Viney M.,Poudre School District | Viney M.,Colorado State University | Dietrich D.,TU Chemnitz | Mustoe G.,Western Washington University | And 5 more authors.
Geosciences (Switzerland) | Year: 2016

The 1895 discovery of a petrified tree near Clover Creek in south-central Idaho, USA, attracted worldwide attention and resulted in the naming of a new species of ancient oak, Quercinium pliocaenicum Schuster. For more than a century, the discovery has largely been forgotten, even though specimens reside in reputable museums. Reinvestigation of the locality in 2014/2015 resulted in newly-collected specimens and a wealth of new data. Optical microscopy confirms the cellular anatomy used for the original taxonomic study. X-ray diffraction, scanning electron microscopy, energy-dispersive electron spectroscopy, Raman spectroscopy and cathodoluminescence microscopy reveal details of the mineralization, showing the presence of opal-CT as the primary component, with chalcedony as a lesser constituent. This mineralogy suggests petrifaction occurred in at least two stages, beginning with opalization of cellular tissue, leaving open vessels that became filled with chalcedony during a later mineralization episode. Clover Creek oak represents relict flora growing in a wetter climate before the uplift of the Cascade Range created a rain shadow that caused profound desertification of the inland Pacific Northwest. © 2016 by the authors; licensee MDPI, Basel, Switzerland.

Luthardt L.,Museum fur Naturkunde Chemnitz | Rossler R.,Museum fur Naturkunde Chemnitz | Schneider J.W.,TU Bergakademie Freiberg | Schneider J.W.,Kazan Federal University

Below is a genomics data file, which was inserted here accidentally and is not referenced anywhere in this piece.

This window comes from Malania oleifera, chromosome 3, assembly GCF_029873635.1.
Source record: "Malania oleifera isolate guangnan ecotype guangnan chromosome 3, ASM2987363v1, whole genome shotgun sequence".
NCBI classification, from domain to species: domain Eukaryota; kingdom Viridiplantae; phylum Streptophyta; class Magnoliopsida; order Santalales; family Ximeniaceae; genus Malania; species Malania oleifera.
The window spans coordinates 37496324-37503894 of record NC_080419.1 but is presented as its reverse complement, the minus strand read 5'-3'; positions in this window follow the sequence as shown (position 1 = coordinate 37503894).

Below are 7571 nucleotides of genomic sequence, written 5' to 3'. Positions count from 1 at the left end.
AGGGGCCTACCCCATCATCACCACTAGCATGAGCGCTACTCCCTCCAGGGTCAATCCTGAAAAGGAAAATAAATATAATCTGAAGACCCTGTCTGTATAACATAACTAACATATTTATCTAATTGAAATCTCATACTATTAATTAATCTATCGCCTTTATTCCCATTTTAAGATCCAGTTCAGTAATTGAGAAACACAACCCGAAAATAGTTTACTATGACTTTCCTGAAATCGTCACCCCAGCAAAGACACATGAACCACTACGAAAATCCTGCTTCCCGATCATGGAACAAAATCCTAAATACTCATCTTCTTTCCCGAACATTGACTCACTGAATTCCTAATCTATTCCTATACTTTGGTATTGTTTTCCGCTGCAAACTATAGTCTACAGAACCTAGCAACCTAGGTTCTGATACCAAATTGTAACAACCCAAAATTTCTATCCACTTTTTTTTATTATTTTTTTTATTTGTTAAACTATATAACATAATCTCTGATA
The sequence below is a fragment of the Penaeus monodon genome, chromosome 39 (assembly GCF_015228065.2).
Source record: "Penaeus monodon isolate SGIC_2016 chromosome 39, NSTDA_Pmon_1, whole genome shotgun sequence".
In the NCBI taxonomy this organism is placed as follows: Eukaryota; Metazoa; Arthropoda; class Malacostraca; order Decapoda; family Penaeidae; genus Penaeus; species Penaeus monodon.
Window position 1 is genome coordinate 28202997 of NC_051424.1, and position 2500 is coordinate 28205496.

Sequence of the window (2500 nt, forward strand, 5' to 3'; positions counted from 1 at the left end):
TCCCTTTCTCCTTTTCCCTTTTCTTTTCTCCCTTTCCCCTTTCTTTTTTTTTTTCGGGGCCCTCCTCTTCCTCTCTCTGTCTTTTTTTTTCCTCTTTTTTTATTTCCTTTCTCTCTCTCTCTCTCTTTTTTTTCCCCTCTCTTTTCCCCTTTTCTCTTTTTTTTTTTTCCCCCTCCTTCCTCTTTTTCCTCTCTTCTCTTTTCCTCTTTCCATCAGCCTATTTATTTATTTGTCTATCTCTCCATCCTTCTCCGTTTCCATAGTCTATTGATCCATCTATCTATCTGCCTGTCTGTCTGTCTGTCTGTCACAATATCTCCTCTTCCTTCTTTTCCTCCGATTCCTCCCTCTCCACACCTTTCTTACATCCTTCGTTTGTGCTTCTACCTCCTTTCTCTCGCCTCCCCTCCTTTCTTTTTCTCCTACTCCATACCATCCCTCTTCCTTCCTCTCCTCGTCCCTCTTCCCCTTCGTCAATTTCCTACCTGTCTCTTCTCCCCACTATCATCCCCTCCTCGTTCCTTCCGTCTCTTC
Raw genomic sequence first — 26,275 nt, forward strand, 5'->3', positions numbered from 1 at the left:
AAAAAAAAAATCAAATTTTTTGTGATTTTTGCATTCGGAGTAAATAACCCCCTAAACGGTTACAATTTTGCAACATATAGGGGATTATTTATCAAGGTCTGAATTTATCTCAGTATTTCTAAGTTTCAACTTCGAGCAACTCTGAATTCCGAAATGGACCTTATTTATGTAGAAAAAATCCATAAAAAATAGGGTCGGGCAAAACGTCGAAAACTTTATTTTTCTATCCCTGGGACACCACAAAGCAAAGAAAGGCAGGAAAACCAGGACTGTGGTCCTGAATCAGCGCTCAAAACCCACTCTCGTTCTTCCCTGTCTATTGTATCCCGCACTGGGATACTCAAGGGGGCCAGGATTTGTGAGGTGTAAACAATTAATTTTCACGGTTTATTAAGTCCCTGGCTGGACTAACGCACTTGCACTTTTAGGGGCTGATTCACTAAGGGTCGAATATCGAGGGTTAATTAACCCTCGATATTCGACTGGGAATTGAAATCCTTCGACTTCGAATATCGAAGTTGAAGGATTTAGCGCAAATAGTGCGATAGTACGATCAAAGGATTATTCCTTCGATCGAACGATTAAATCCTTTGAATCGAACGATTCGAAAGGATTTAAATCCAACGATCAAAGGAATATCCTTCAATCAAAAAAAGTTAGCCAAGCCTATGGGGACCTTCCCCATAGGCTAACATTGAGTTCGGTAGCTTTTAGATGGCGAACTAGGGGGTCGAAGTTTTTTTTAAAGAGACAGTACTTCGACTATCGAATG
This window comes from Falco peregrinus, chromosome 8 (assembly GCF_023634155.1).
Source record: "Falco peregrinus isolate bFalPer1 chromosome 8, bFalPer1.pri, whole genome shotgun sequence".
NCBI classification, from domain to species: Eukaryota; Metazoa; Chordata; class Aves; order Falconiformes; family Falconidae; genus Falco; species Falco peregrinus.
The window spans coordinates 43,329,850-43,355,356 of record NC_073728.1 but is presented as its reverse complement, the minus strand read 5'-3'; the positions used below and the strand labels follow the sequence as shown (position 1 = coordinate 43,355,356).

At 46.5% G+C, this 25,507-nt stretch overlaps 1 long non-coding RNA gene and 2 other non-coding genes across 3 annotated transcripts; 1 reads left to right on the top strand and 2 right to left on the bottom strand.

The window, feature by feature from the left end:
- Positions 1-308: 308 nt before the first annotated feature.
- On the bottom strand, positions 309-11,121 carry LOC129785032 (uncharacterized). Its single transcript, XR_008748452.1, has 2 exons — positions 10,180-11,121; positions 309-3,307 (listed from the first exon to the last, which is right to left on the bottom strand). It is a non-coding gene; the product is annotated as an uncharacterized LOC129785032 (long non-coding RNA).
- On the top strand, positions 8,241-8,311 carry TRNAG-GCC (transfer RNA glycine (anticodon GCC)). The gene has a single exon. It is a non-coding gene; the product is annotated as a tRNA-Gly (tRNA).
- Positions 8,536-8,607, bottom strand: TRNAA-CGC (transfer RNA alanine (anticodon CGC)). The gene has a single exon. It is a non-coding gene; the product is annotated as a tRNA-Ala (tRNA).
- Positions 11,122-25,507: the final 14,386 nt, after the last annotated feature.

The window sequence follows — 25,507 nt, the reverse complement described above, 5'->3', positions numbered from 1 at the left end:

Palaeogeography, Palaeoclimatology, Palaeoecology | Year: 2016

As significant indicators of deep-time palaeoclimate, a number of new palaeontological, pedological and geochemical characteristics are provided for the Chemnitz Fossil Lagerstätte to depict more precisely its environmental conditions. For the first time, several lines of evidence indicate that this fossil forest, instantaneously preserved by volcanic deposits, once received an annual precipitation of around 800-1100 mm, but grew on a nearly unweathered palaeosol. Although the composition of this rich and diverse T0 assemblage suggests a hygrophilous, dense and multi-aged vegetation dominated by conservative lineages, the habitat was affected by environmental disturbances and pronounced seasonality. Repeated changes in local moisture availability are suggested by geochemical proxies, the co-occurrence to intergrowth of calcic and ferric glaebules in the palaeosol and developmental traits of perennial vegetational elements. Specific substrate adaptation is reflected by different root systems and cyclic growth interruptions recorded in the stems, branches and roots of long-lived woody plants. Many differentially adapted terrestrial animals complete the more comprehensive reconstruction of a late Sakmarian ecosystem and its climatic and preservational controls. Albeit spatially confined, this diverse in-situ record may contribute to understand wetland-dryland dynamics of sub-tropical Northern Hemisphere Pangaea. © 2015 Elsevier B.V.